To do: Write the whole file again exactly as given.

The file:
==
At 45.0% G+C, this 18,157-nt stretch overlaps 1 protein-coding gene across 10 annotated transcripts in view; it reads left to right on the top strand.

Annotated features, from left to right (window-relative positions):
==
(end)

At 45.0% G+C, this 18,157-nt stretch overlaps 1 protein-coding gene across 10 annotated transcripts in view; it reads left to right on the top strand.

Annotated features, from left to right (window-relative positions):